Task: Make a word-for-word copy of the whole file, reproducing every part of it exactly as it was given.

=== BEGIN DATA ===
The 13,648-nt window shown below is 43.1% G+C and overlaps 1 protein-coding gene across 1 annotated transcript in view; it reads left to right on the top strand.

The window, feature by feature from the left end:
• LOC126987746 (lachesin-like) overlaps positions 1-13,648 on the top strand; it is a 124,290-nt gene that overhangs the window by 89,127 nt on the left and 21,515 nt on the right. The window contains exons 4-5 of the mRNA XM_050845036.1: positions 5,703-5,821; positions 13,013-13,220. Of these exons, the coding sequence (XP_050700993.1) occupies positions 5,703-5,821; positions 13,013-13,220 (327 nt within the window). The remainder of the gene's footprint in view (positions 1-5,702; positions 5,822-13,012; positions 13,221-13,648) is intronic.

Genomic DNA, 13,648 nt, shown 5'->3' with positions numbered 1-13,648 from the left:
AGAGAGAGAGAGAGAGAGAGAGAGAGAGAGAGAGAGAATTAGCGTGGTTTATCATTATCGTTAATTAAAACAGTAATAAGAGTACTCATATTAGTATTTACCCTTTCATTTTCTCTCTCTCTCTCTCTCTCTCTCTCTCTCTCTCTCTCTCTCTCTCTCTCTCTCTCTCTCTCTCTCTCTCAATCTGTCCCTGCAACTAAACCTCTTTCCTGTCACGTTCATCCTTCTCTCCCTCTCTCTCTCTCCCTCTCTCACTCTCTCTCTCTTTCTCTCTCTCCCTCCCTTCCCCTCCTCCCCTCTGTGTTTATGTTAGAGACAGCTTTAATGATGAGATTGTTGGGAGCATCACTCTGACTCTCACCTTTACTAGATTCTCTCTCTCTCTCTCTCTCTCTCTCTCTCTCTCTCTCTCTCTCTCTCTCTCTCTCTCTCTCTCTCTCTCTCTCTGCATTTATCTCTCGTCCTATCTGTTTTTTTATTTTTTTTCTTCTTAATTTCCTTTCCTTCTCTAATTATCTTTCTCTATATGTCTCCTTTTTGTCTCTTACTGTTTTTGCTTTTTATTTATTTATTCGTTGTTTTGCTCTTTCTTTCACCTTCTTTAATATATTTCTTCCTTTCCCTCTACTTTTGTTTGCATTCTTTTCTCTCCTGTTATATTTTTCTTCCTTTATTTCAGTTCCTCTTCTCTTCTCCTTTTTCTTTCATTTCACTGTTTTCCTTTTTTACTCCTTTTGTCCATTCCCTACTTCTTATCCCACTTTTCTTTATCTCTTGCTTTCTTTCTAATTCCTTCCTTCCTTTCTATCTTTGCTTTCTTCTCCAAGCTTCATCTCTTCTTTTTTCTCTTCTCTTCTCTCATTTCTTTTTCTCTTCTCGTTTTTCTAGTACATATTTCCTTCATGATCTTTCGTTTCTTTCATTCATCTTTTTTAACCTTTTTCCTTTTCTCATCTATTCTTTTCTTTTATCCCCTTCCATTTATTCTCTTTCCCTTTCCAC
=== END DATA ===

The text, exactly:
The 13,648-nt window shown below is 43.1% G+C and overlaps 1 protein-coding gene across 1 annotated transcript in view; it reads left to right on the top strand.

The window, feature by feature from the left end:
• LOC126987746 (lachesin-like) overlaps positions 1-13,648 on the top strand; it is a 124,290-nt gene that overhangs the window by 89,127 nt on the left and 21,515 nt on the right. The window contains exons 4-5 of the mRNA XM_050845036.1: positions 5,703-5,821; positions 13,013-13,220. Of these exons, the coding sequence (XP_050700993.1) occupies positions 5,703-5,821; positions 13,013-13,220 (327 nt within the window). The remainder of the gene's footprint in view (positions 1-5,702; positions 5,822-13,012; positions 13,221-13,648) is intronic.

Genomic DNA, 13,648 nt, shown 5'->3' with positions numbered 1-13,648 from the left:
AGAGAGAGAGAGAGAGAGAGAGAGAGAGAGAGAGAGAATTAGCGTGGTTTATCATTATCGTTAATTAAAACAGTAATAAGAGTACTCATATTAGTATTTACCCTTTCATTTTCTCTCTCTCTCTCTCTCTCTCTCTCTCTCTCTCTCTCTCTCTCTCTCTCTCTCTCTCTCTCTCTCTCTCAATCTGTCCCTGCAACTAAACCTCTTTCCTGTCACGTTCATCCTTCTCTCCCTCTCTCTCTCTCCCTCTCTCACTCTCTCTCTCTTTCTCTCTCTCCCTCCCTTCCCCTCCTCCCCTCTGTGTTTATGTTAGAGACAGCTTTAATGATGAGATTGTTGGGAGCATCACTCTGACTCTCACCTTTACTAGATTCTCTCTCTCTCTCTCTCTCTCTCTCTCTCTCTCTCTCTCTCTCTCTCTCTCTCTCTCTCTCTCTCTCTCTCTCTGCATTTATCTCTCGTCCTATCTGTTTTTTTATTTTTTTTCTTCTTAATTTCCTTTCCTTCTCTAATTATCTTTCTCTATATGTCTCCTTTTTGTCTCTTACTGTTTTTGCTTTTTATTTATTTATTCGTTGTTTTGCTCTTTCTTTCACCTTCTTTAATATATTTCTTCCTTTCCCTCTACTTTTGTTTGCATTCTTTTCTCTCCTGTTATATTTTTCTTCCTTTATTTCAGTTCCTCTTCTCTTCTCCTTTTTCTTTCATTTCACTGTTTTCCTTTTTTACTCCTTTTGTCCATTCCCTACTTCTTATCCCACTTTTCTTTATCTCTTGCTTTCTTTCTAATTCCTTCCTTCCTTTCTATCTTTGCTTTCTTCTCCAAGCTTCATCTCTTCTTTTTTCTCTTCTCTTCTCTCATTTCTTTTTCTCTTCTCGTTTTTCTAGTACATATTTCCTTCATGATCTTTCGTTTCTTTCATTCATCTTTTTTAACCTTTTTCCTTTTCTCATCTATTCTTTTCTTTTATCCCCTTCCATTTATTCTCTTTCCCTTTCCAC